Strong presence

Telepresence technology promises a revolution in corporate communications, but costs may prove prohibitive in the short term.

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By  Administrator Published  January 6, 2009

Cisco is looking to circumnavigate this problem by establishing public telepresence meeting rooms around the world, giving all companies, and even individuals, access to telepresence.

Cisco recently rolled out a number of public meeting rooms in India with Tata Communications, and has plans for more public rooms globally. Gander is hopeful that these meeting rooms will "create more leverage for the investment that the companies have made."

Going mainstream

Most vendors and analysts are optimistic that interoperability issues will be solved in the near future, and with the roll out of fibre cables helping to increase bandwidth around the world, telepresence looks set to move squarely into the mainstream.

At Polycom, we communicate all the time with the video, and if we have to use a phone, it feels weird. When you don’t have the picture of the person, technically you are missing 55% of the human communication and you do feel the loss of that. - Steve Leyland

Many consumers are used to combining video with voice through the use of web cameras, and although a move to telepresence will involve the use of more advanced technology, they will already be familiar with the basic concept.

"Telepresence will absolutely move into the mainstream," says Hicks. "In 7-10 years most of the necessary functions will be on a chip in consumer set-top boxes, and the network intelligence will be there to support widespread use. By then, large HD displays, high-quality cameras and microphones, and surround sound will be commonplace, so home equipment should be no problem."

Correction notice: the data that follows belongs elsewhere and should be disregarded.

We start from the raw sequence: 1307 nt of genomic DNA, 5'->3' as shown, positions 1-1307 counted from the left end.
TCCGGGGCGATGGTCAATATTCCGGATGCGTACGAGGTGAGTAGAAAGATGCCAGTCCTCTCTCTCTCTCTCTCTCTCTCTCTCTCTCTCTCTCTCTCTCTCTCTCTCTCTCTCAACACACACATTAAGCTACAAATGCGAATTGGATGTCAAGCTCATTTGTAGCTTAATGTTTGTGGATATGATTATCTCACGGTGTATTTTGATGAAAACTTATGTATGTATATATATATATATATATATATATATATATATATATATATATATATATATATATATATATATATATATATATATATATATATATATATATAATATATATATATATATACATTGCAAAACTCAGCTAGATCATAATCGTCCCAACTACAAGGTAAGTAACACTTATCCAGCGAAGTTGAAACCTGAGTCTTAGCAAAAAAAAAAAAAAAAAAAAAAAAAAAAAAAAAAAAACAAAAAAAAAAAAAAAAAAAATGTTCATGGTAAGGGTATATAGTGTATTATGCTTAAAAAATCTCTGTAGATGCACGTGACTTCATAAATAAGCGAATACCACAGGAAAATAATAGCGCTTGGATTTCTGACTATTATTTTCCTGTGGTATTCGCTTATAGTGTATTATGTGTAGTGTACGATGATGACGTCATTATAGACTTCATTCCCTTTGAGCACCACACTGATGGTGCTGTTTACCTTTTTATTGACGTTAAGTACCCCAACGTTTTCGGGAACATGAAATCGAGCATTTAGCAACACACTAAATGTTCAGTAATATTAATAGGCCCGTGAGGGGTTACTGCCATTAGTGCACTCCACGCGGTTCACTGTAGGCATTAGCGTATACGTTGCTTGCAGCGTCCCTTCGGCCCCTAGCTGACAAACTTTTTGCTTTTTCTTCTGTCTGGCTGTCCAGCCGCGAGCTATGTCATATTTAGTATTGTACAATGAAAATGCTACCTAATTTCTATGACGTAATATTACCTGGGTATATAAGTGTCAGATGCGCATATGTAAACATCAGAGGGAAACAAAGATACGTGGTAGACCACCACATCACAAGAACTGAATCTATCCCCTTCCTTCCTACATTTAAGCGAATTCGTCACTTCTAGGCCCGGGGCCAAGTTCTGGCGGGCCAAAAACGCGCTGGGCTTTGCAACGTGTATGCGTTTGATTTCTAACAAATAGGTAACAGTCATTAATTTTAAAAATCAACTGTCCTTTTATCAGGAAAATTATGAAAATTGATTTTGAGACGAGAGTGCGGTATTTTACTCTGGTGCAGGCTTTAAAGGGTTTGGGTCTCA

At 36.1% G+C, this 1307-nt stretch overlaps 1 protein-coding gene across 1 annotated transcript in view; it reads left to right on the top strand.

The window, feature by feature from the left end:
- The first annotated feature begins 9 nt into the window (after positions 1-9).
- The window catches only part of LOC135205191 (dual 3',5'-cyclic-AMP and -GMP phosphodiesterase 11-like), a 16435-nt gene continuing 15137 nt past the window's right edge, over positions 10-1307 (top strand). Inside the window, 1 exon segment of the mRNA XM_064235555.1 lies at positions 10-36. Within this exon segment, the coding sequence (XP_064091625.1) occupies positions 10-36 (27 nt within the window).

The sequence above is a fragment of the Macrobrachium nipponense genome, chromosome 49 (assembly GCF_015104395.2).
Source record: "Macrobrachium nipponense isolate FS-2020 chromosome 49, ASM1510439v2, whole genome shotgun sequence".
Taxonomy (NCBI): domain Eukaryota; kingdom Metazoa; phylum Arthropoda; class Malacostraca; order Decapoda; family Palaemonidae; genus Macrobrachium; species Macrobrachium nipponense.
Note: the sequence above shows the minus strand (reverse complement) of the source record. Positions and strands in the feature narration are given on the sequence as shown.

Hicks says that the sector could have a certain amount of immunity from the global economic downturn as companies look to make investments that will help them cut back on business travel. "Anecdotal evidence from vendors suggests that the recession is forcing companies to contract their ROI timeline from 18 months to 8-10. On the benefit side, reduced travel expenditure is obviously the primary factor, although increased productivity is harder to measure in the short term," he says.

Polycom's Leyland says he thinks people will eventually have a form of telepresence equipment in their homes. He adds that Polycom is working on some projects for governments in Europe for small business-based video services through the local carrier. "They are very interested to bring video to doctors' offices, elderly homes for patient care for that type of enterprise," he says.

"We will see the video becoming mainstream, a normal way of communicating. It's going to move into homes, more and more into enterprises and it is going to be a powerful tool," he adds.

"At Polycom, we communicate all the time with the video, and if we have to use a phone, it feels weird. When you don't have the picture of the person, technically you are missing 55% of the human communication and you do feel the loss of that. I think it will become mainstream. We have been using phones for 100 years. It's time for a change."